Recruit training for the U.S. Coast Guard is held at Coast Guard Training Center Cape May in Cape May, New Jersey. The training lasts eight weeks. The U.S. Coast Guard is unique in that it fires the Sig Sauer P229R pistol during the training. The training also covers basic seamanship, drill, military bearing and firefighting. The Coast Guard base on Government Island (now known as Coast Guard Island) Alameda, California was also used as a second major recruit training center until it was closed in 1982 and converted into the base for the USCG Pacific Area Command, the Eleventh Coast Guard District, the Marine Safety Office San Francisco Bay, the USCG Maintenance & Logistics Command Pacific and the Integrated Support Command Center – Alameda.
Although the Coast Guard is a part of the Department of Homeland Security, rather than the Department of Defense, it is by law and tradition a branch of the United States Armed Forces. As with all military members, Coast Guard personnel are subject to the Uniform Code of Military Justice (UCMJ). Due to the Coast Guard’s unique mission set – including CONUS and OCONUS defense operations, search and rescue and maritime law enforcement – there are added requirements to maintain high physical fitness standards and intense military bearing. Due to its extremely unique, diverse and difficult mission, the U. S. Coast Guard is the most selective in recruiting and training standards. (As an example, the Coast Guard Academy is the only service academy that uses competitive admissions for prospective officer candidates).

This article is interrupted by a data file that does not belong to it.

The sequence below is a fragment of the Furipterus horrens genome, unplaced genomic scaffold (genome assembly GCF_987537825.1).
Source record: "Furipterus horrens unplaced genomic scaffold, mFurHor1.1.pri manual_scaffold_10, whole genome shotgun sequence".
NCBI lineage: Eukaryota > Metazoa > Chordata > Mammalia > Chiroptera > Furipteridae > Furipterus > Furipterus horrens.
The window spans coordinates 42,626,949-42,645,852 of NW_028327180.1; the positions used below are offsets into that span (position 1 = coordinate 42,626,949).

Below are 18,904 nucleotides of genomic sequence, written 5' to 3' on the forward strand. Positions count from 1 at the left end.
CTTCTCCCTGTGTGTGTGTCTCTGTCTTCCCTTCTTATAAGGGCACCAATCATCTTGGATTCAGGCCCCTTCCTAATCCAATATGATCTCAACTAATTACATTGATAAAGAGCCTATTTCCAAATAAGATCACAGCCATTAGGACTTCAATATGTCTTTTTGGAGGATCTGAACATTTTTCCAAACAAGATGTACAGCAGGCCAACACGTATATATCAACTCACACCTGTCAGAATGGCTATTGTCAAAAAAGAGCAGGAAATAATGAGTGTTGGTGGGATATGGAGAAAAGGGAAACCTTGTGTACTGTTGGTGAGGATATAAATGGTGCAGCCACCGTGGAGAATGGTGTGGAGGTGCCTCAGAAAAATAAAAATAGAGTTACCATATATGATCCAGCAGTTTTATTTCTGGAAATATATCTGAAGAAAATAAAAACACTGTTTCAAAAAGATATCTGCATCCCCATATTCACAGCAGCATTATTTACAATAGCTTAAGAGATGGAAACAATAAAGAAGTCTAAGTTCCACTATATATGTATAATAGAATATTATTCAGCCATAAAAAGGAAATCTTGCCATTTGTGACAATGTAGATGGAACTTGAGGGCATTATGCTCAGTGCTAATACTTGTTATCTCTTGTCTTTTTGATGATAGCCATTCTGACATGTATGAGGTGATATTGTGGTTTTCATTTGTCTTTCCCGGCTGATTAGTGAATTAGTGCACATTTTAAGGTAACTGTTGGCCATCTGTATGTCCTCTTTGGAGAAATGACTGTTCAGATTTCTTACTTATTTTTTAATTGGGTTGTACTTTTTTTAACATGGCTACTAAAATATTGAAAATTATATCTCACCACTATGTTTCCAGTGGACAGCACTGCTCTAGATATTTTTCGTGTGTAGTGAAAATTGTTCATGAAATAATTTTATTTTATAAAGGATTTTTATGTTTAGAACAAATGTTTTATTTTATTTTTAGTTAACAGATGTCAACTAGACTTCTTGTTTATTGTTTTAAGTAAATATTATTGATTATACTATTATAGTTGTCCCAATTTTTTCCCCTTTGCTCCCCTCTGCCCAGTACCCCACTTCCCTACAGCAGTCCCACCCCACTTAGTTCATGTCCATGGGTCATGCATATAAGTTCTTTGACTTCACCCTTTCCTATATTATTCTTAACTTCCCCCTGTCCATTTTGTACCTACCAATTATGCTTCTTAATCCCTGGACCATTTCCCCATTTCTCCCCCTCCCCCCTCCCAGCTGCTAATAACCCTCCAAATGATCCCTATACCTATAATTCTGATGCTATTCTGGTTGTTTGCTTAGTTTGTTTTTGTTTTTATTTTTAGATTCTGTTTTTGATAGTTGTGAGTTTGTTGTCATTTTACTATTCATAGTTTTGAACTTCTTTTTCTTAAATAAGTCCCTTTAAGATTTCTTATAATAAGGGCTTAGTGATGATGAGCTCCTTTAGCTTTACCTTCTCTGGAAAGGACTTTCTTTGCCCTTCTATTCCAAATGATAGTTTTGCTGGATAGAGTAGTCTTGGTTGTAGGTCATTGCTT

During their time at Cape May, recruits are subjected to the usual “boot camp” atmosphere of direct instruction and intense motivation. The recruits are designated as Seaman Recruits (SR; E-1) and, uniquely to the Coast Guard among the services, advanced to the rank of Seaman Apprentice/Airman Apprentice/Fireman Apprentice (SA/AA/FA; E-2) upon graduation. They must adhere to strict rules such as hygiene and uniform regulations and obey all lawful orders. Coast Guard drill instructors are called “company commanders” and hold a rank ranging from Petty Officer 2nd Class (E-5) up to Senior Chief Petty Officer (E-8). Coast Guard companies have approximately two or three company commanders and anywhere from 20 to over 100 recruits.
After completing boot camp, recruits can select their rate and then attend an “A” school. Not all graduates go straight to “A” school, many spend time in the fleet as “non-rates”. “A” school is a long-term technical school providing specific instruction about a rate. The “A” schools last two to six months and usually occurs at TRACEN Yorktown, Yorktown, Virginia or TRACEN Petaluma, Petaluma, California. Some rates have an available apprenticeship training option instead of attending an “A” school, known as “striking”.